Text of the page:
A 17th-century koch in a museum in Krasnoyarsk. Kochs were the earliest icebreakers and were widely used by Russian people in the Arctic and on Siberian rivers.
(c. 1610–1667), adventurer, explorer of Siberia.
Born in Vologda region, Yerofei Khabarov began his career managing a saltworks for the famed Stroganov clan. He traveled throughout western Siberia in the 1620s. He moved on to the Yenisei River, then the Lena, in the 1630s. He invested in farmlands and local saltworks. He also developed useful ties to Vasily Poyarkov, the administrator of Yakutsk and an early explorer of the Amur River basin.
In 1649 Khabarov turned to exploration. His goal was to follow up on Poyarkov’s earlier forays into the Amur region, seeking an easier and more reliable route than Poyarkov had been able to find. In March, Khabarov left Yakutsk with 150 men, following the Olekma River.
Over the winter of 1650, Khabarov crossed the Yablonovy Range, reaching the Amur River soon after. He ruthlessly pacified the local tribe, the Daurs. He also established a garrison on the Amur. In his reports to Yakutsk and Moscow, Khabarov advocated conquest of the Amur, both for the river’s strategic importance and the region’s economic assets: grain, fish, and fur.
In 1650 and 1651, Khabarov launched further assaults against the Daurs, expanding Russian control over the area, but with great violence. Khabarov founded Achansk, captured Albazin, and made his way down the Amur until the summer of 1651. By this point, he was encroaching on territory that China’s recently founded Manchu (Qing) Dynasty considered to be its sphere of influence. When the Daurs appealed to China for assistance, the Manchus attacked Achansk in the spring of 1652. Khabarov’s garrison was forced to withdraw, but for the moment, the Manchus did not press their advantage. Nonetheless, Russia and China would engage in many frontier struggles until the signing of the Treaty of Nerchinsk (1689).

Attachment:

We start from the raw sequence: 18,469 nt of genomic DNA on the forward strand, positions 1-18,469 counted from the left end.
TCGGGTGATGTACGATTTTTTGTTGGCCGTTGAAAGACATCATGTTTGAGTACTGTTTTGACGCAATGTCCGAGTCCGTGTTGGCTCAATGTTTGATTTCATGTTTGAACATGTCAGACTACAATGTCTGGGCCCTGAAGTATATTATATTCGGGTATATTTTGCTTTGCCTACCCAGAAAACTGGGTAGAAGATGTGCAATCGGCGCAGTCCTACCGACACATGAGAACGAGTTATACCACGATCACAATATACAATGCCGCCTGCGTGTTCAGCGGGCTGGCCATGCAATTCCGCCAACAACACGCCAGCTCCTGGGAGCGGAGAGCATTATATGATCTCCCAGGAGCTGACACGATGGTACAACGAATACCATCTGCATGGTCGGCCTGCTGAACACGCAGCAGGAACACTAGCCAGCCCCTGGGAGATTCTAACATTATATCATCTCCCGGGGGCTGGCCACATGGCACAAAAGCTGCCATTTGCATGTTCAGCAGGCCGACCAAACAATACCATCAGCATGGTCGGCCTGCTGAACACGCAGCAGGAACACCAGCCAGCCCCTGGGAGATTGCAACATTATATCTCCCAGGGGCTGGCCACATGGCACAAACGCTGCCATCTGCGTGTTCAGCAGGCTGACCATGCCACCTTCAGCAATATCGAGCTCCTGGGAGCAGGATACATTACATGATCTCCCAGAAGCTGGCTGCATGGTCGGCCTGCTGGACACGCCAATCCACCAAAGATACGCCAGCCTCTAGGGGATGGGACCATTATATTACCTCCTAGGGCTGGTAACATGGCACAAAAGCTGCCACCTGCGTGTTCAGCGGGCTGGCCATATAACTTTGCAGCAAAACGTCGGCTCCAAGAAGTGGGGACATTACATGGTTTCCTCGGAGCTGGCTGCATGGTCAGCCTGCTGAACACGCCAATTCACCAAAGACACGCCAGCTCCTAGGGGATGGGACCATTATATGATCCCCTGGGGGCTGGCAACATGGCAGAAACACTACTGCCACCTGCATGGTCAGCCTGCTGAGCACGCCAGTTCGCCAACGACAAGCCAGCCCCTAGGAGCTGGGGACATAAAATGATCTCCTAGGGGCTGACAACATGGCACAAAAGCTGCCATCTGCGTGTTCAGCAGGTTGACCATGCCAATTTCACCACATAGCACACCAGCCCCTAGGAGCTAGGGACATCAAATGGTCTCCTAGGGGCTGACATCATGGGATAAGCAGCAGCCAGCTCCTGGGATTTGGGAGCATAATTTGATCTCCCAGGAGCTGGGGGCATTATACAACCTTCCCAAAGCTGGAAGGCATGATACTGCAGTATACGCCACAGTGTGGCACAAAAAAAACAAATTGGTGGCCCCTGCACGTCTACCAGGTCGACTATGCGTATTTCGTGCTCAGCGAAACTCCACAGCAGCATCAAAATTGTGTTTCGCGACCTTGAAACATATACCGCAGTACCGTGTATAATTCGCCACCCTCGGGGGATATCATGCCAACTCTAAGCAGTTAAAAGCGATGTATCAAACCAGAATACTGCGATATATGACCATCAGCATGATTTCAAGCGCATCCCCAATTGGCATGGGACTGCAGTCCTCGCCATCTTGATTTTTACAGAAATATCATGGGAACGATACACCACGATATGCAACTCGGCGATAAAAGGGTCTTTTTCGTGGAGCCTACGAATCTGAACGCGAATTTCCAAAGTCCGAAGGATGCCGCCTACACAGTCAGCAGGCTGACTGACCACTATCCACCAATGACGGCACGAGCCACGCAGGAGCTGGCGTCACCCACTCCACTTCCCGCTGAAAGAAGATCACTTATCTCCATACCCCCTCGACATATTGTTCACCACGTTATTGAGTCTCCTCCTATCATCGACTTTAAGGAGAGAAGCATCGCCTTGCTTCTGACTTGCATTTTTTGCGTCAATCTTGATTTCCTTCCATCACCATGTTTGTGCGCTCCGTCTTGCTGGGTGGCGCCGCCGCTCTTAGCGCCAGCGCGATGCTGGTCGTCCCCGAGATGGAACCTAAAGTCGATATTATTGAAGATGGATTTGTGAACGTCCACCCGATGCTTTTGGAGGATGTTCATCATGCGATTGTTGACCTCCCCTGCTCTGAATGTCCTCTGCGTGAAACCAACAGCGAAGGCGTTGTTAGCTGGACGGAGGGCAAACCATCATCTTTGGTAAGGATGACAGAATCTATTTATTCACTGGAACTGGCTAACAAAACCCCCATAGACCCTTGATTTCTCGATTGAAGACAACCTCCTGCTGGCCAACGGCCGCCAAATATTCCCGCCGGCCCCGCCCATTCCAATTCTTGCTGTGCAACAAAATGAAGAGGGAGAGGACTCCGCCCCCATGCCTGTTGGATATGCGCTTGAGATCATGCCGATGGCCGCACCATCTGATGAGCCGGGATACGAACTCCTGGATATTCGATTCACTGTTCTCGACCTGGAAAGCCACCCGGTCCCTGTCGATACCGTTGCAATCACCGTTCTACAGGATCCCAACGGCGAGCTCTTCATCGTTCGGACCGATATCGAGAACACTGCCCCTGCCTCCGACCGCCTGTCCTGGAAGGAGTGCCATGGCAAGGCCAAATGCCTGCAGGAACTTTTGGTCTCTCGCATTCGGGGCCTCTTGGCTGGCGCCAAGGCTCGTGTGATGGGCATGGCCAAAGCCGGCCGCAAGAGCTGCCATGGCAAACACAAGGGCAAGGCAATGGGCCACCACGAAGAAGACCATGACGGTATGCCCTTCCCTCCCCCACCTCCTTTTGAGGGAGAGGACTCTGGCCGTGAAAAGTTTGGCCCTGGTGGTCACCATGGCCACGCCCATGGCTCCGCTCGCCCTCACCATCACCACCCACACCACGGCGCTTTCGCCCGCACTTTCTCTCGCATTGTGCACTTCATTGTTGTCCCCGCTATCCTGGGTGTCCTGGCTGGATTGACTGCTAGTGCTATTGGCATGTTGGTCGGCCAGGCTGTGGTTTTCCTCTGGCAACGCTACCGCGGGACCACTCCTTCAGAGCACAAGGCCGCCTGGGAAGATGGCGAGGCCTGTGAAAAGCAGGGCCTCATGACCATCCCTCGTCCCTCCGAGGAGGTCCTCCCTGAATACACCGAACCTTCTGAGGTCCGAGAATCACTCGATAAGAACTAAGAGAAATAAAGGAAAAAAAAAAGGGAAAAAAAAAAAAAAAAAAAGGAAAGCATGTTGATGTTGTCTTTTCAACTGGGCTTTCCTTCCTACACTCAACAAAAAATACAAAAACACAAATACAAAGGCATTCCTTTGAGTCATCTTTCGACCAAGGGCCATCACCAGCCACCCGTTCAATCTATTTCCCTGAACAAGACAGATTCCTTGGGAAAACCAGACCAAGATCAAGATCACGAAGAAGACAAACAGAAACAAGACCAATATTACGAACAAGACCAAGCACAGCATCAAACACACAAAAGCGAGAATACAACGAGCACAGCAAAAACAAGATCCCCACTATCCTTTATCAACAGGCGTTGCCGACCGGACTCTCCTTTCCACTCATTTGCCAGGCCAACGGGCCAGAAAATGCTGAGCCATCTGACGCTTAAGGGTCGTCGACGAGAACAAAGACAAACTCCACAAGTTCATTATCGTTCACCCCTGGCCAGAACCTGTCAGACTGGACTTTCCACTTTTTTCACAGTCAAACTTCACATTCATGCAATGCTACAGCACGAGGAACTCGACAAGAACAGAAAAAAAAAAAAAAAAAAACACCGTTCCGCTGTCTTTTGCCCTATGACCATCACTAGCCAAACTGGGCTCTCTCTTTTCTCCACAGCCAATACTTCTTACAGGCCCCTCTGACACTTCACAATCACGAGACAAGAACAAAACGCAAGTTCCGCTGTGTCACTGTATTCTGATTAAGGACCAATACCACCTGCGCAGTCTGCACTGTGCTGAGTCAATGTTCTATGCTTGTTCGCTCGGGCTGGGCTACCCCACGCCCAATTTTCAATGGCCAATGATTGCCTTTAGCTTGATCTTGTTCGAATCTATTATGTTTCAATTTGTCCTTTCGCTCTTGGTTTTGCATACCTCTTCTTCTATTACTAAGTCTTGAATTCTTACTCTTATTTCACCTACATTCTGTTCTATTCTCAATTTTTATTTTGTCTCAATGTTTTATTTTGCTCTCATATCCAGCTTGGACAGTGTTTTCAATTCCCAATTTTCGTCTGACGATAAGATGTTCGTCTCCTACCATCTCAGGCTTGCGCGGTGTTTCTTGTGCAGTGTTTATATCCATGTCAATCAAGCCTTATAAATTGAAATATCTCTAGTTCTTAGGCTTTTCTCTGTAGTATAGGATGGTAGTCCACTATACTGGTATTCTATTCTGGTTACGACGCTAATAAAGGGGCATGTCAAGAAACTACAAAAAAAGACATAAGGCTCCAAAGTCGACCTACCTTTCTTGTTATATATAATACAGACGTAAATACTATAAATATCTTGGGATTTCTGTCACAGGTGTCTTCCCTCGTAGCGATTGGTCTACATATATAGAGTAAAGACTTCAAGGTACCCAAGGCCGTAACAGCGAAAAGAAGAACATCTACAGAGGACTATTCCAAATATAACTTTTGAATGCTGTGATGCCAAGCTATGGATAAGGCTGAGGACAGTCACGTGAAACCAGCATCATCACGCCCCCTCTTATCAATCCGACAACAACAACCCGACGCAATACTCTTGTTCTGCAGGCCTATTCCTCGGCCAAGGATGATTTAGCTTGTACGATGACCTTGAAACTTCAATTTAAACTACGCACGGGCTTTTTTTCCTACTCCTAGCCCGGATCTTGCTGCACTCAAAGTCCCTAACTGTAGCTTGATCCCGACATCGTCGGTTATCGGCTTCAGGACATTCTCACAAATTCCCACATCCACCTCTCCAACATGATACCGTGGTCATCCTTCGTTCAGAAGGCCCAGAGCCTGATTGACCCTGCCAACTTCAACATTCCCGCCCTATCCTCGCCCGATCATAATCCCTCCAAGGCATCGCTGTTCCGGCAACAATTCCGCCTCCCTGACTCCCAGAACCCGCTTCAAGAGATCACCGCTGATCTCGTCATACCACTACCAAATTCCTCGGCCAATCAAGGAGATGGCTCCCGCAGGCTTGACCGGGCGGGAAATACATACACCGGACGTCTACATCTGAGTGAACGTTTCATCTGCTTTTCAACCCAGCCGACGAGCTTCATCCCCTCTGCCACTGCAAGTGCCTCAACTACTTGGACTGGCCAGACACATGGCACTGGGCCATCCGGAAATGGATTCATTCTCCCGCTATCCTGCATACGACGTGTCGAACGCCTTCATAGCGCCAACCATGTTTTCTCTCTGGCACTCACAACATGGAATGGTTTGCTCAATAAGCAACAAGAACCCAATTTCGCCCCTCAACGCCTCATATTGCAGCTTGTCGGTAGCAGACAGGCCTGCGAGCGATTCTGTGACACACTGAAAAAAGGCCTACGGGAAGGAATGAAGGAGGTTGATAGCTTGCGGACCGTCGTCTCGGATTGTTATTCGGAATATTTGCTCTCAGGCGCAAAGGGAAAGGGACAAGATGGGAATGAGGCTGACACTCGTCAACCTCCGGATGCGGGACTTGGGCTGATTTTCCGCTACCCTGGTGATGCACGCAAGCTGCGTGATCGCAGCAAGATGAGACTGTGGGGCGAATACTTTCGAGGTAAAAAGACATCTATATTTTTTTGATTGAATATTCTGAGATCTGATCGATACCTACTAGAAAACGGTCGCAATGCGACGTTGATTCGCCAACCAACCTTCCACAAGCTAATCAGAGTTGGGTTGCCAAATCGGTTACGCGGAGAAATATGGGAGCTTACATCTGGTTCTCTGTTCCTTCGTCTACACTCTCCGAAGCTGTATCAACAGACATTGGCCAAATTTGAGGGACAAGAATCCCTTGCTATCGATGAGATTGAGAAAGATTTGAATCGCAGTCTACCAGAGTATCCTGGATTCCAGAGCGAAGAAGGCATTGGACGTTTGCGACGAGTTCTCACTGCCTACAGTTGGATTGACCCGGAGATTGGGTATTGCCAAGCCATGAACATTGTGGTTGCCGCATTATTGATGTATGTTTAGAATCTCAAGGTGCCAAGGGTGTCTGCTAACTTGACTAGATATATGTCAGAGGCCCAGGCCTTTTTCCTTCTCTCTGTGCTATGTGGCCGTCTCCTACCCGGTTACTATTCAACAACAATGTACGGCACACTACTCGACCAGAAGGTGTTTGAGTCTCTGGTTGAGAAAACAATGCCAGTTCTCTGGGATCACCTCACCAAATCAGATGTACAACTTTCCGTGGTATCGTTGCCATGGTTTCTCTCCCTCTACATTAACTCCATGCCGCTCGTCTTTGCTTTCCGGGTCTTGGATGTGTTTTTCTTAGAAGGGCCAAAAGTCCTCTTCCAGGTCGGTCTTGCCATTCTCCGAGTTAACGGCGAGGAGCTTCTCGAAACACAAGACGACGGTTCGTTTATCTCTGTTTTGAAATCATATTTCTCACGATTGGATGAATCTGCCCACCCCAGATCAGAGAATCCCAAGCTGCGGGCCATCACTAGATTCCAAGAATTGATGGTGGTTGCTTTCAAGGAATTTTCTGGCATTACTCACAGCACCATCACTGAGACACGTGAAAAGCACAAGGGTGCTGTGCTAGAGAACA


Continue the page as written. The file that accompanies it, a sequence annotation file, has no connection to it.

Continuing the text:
Meanwhile, word of Khabarov’s cruel treatment of the Daurs reached Russian authorities, and he was arrested in the fall of 1653. Khabarov was put on trial, but his services were considered valuable enough to have outweighed the abuses he had committed. He was exonerated and placed in command of the Siberian fortress of Ilimsk. In 1858 Russia’s new city at the juncture of the Amur and Ussuri rivers, Khabarovsk, was given his name.
Bassin, Mark. (1999). Imperial Visions: Nationalist Imagination and Geographical Expansion in the Russian Far East, 1840–1865. Cambridge, UK: Cambridge University Press.
Bobrick, Benson. (1992). East of the Sun: The Epic Conquest and Tragic History of Siberia. New York: Poseidon.
Lincoln, W. Bruce. (1993). Conquest of a Continent: Siberia and the Russians. New York: Random House.